There is an outstanding bug to have some more eff lists which would make the package even more relevant in this heightened security scenario. Hopefully, it will be fixed soon so we have a better package.

4. Revelation

On the GUI side, the first tool I would share is Revelation. First install the package

sudo aptitude install revelation

Revelation is an oldish tool as it entered Debian since 2004 but has kept up with changes. Revelation describes itself as a GNOME 2 password manager but it is more than that. First either run it from either the command-line interface (CLI) or take the icon from the menu. You would usually find it in Menu > Accessories > Revelation . Just drag the icon from the menu to either the desktop or the top/bottom or side panel whichever is good for you, double-click to see the interface. For terminal users, do it as


Once you do it in either of the above ways, you need to go to View > Password Generator to see the Password Generator in action –

Revelation - path to Password Generator

Once you click on that it will give you random passwords depending upon the length of the letters needed in the password and whether you need punctuation or not as can be seen in the picture below.


Now this is good or bad enough depending on what your needs are.

5. KeepassX

The tool has been in Debian for over a decade as well, was introduced in 2006. You can install it in Debian and other downstream or/and derivative distributions by doing –

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sudo aptitude install keepassx

Keepassx describes itself as a Cross Platform Password Manager but its much more than that. It puts your password in a database (like Mozilla Firefox does with sqlite3) and also encrypts it either using AES or Twofish algorithims (similar to Mozilla Firefox as well.)

Now in Keepassx, there is no easy way to get to the password generator. The way is first make a database, then make a group and then make an entry, when making the entry you will see a small button say Gen. If you see the third line Repeat, you see blank space, the button next to the blnak space

The first window where the gen. option is given

Once you click on Gen, another window appears

the password generation window

The Generate button generates passwords for you depending on what options you choose. Just copy the password on your favorite text-editor to know what password was generated.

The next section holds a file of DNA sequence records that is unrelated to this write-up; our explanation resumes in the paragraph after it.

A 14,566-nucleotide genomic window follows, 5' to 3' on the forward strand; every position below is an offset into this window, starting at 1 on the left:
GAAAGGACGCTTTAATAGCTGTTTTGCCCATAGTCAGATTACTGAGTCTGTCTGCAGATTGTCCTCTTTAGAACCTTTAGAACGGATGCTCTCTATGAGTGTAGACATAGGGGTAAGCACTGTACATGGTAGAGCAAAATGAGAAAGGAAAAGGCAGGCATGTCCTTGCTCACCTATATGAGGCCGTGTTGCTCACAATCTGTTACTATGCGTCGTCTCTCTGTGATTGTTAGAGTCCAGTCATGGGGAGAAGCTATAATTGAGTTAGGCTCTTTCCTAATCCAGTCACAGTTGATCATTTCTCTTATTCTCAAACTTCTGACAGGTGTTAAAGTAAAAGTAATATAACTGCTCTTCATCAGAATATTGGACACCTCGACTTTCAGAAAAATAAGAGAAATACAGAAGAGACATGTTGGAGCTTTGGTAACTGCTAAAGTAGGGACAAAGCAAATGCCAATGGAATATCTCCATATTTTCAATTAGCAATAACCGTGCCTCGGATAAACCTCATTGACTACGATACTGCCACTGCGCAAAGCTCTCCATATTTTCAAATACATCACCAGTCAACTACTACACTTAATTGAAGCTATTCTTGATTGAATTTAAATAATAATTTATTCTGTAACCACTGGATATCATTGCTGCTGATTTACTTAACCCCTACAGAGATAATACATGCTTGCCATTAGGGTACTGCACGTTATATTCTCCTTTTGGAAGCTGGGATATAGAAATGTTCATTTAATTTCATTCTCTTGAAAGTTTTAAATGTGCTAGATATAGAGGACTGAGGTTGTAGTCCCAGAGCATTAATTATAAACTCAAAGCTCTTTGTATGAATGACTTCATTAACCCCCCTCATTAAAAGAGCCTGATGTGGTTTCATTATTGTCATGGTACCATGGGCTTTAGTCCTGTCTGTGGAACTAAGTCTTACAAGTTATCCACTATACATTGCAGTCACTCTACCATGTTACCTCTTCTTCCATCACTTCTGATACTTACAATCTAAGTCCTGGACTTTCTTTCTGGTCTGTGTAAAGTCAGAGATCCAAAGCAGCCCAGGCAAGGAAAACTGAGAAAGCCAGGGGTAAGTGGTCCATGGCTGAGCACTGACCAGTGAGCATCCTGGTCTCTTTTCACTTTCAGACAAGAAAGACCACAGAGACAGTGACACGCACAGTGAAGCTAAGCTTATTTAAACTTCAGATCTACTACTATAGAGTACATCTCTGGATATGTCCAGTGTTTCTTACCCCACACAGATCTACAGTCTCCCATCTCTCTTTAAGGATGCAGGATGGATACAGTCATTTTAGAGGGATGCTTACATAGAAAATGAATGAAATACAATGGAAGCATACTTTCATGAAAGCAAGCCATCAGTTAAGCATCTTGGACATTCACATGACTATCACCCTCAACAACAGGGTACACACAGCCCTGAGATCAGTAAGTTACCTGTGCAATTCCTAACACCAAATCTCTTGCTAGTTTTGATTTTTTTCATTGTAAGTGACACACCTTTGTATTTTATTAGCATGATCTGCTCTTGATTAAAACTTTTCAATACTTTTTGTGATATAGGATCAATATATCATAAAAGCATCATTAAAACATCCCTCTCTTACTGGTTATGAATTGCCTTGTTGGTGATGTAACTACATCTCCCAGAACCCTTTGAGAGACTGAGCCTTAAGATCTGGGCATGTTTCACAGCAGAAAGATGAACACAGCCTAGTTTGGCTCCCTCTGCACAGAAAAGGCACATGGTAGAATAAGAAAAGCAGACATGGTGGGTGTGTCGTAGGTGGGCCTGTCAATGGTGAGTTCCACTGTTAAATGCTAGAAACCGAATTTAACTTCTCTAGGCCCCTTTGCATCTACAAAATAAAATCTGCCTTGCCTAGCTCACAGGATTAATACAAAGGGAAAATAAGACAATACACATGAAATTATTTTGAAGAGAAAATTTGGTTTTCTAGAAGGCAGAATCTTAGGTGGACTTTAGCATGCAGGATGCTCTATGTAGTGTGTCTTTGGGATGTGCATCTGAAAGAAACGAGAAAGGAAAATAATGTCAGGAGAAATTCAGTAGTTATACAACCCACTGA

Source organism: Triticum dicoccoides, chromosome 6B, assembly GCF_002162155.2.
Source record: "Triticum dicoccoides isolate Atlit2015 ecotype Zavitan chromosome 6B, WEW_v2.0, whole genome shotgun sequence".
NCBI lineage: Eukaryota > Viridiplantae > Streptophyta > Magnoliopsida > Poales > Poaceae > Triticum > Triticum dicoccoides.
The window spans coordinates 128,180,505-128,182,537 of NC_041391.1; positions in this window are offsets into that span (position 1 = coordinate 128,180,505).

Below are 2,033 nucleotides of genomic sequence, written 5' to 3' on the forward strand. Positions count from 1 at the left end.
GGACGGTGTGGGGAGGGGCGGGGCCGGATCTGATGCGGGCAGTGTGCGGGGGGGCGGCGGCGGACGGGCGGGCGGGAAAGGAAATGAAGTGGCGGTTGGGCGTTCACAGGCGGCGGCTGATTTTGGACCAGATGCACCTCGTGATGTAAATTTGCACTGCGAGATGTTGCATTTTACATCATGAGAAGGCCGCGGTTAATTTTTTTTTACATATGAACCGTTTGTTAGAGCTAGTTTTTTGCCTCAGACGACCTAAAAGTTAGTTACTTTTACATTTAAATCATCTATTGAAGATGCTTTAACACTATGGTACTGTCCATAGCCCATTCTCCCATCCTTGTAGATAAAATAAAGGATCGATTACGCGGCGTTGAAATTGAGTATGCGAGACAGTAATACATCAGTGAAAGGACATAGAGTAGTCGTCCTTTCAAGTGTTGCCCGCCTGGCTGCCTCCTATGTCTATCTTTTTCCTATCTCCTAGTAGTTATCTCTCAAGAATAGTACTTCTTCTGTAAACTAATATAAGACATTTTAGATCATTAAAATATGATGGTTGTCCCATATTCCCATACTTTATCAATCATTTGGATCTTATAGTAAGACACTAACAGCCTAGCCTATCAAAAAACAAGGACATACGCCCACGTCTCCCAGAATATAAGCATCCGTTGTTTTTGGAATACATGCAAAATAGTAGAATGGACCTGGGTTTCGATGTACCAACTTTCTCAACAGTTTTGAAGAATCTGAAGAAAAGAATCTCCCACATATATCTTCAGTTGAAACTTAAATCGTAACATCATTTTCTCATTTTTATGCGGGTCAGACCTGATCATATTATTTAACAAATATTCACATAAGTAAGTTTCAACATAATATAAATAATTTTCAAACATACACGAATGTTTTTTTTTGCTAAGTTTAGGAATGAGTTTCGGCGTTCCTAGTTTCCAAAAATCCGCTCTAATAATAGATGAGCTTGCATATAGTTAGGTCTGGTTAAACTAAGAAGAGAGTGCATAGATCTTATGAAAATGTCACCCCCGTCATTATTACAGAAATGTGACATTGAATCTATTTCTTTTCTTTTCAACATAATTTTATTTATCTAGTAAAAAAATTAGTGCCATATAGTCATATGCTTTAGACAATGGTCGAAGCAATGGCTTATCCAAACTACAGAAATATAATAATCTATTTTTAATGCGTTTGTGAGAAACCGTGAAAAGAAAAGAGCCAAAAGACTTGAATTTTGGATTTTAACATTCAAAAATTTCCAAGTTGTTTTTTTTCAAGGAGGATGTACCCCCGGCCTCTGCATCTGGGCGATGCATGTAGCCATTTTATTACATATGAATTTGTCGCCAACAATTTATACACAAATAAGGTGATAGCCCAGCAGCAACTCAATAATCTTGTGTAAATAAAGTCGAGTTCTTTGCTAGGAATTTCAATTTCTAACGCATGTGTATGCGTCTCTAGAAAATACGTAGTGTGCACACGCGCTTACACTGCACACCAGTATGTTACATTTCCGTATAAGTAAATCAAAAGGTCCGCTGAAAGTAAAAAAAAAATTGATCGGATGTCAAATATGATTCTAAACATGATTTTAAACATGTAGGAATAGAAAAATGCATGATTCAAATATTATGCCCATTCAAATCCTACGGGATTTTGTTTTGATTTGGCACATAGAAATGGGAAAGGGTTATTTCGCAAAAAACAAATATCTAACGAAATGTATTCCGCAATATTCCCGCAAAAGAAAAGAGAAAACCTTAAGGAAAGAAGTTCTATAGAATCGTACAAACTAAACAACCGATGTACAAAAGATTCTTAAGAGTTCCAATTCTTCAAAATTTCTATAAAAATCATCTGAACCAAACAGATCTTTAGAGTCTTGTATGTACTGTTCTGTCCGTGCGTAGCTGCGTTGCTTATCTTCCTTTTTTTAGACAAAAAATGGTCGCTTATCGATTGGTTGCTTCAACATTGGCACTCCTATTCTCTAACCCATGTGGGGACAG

The biggest difference between the command-line tools (CLI) and the Graphical User Interface (GUI) tools is the CLI tools can be used in scripts. So they can be used for both users and web hosters who might want to offer password generation as a service along with other services.

Best practices and tips for having strong passwords and security

  • No one tool or no one strategy is the answer to all kinds of attacks and there are many different types of attacks.
  • If possible try to find services which don’t put a cookie or a password. Such services are rare but they are there. A good example would perhaps be duckduckgo.com
  • One of the most important rule, don’t use the same password to all the sites. That is like having all locks in real life using the same key. You can very well understand the consequences of that.
  • One of the most common ways that an attacker can attack you is by owning your ADSL modem/router. At the very least don’t leave it at ‘admin/admin’ for both user and password. Ideally, you should change both but if you don’t want to change user:admin at least change the password there.
  • Lastly, read and research on your own – Being a web user, it is imperative that you read and research on your own. There are all kinds of tools and techniques being born every day, While it is next to impossible to learn and keep watch on all that is being claimed and shared, at least some barest knowledge is needed to survive in this web world.

Hope these password generation Linux tools and the tips helps you to be more secure. Have a safe time on the web.